Stormwater Management


According to EPA’s National Water Quality Inventory: 2000 Report, prepared under Section 305(b) of the Clean Water Act, urban storm water runoff and discharges from storm sewers are a primary cause of impaired water quality in the United States. These sources contribute to 13 percent of impaired rivers and streams, 18 percent of impaired lakes, 55 percent of impaired ocean shorelines, and 32 percent of impaired estuaries.

Runoff from municipal areas contains a mixture of pollutants from parking lots, streets, rooftops, lawns, and other areas. These areas contribute heavy metals, pesticides, sediment, nutrients, bacteria, and oxygen-demanding organic waste. Although (MS4s) are efficient at conveying water to avoid flooding, they also transport polluted runoff directly into nearby lakes, rivers, and streams without the benefit of wastewater treatment or filtration by soil or vegetation.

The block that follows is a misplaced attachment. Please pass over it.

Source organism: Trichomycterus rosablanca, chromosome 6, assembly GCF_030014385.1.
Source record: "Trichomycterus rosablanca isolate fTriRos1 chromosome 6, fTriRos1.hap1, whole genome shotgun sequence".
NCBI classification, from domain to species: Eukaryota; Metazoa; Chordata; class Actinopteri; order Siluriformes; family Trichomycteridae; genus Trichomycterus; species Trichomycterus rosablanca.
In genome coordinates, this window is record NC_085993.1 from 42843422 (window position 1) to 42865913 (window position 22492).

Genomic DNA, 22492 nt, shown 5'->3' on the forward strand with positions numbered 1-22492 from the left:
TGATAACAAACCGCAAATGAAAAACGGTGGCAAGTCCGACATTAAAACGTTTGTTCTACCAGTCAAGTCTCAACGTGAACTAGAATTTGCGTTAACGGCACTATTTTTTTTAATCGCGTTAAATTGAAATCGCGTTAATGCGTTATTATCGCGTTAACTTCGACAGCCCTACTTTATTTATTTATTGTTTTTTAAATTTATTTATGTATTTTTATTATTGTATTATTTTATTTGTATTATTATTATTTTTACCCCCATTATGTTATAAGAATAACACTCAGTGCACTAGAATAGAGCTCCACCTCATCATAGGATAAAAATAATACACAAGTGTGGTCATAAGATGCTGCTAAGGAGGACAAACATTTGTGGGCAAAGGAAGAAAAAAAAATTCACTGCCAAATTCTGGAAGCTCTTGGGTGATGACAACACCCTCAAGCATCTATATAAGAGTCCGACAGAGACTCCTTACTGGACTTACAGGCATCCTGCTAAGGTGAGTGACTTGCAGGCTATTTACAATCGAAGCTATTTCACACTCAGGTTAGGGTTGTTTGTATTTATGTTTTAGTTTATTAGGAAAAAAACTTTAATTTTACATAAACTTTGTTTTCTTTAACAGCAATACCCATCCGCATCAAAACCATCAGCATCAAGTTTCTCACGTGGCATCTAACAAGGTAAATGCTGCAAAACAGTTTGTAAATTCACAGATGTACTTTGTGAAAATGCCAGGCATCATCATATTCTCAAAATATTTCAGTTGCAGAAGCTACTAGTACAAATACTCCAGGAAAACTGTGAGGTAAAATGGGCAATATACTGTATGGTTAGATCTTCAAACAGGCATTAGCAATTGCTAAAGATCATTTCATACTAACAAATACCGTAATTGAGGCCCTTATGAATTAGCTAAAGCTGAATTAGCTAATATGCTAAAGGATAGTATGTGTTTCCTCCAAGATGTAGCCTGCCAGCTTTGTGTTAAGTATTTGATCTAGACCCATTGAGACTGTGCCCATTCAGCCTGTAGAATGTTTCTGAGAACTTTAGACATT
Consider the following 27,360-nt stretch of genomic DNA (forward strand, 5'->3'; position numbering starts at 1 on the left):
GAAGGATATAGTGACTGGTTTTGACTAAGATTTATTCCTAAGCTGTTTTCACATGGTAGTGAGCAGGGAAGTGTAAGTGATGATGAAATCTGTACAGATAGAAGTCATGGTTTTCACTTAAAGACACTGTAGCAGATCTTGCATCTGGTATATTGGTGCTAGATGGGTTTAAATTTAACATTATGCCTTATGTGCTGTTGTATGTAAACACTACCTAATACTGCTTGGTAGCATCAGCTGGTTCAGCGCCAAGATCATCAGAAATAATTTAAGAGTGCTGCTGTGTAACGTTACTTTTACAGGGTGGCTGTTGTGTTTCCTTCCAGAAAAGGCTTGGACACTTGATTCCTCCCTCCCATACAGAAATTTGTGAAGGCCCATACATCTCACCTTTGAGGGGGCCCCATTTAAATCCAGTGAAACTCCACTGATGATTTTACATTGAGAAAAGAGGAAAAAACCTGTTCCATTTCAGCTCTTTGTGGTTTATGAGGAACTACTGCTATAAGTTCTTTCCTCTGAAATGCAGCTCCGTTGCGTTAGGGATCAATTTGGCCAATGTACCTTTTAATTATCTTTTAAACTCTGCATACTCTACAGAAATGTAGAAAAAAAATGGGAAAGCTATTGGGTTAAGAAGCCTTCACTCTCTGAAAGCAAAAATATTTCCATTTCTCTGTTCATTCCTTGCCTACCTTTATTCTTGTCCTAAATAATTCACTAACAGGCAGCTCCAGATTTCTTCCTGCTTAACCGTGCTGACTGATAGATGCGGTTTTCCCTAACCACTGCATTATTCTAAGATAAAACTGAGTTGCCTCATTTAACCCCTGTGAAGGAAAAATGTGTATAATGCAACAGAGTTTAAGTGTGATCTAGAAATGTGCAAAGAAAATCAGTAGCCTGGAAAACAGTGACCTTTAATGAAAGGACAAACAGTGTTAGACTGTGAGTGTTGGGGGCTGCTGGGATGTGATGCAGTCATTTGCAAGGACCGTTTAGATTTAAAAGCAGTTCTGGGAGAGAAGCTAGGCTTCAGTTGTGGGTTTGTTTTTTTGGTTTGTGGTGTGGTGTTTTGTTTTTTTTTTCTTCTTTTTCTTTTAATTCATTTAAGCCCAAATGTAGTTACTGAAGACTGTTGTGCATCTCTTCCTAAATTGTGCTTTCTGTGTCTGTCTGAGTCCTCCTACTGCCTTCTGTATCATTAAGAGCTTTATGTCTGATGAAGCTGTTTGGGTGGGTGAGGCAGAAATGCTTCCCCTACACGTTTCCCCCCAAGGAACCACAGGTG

Reference Links

Ways to Keep Bacteria out of our Rivers - If it's not rain, it doesn't belong in the storm drain.

Pet Waste is significant source of non-point pollution - Why it's important to clean up after your pet.

Help keep local beaches open this summer - How you can help prevent bacteria pollution.

How does what you do affect the river? Rain Garden Curriculum (check out the UW-Arb Curriculum listed too)

Adopt your drain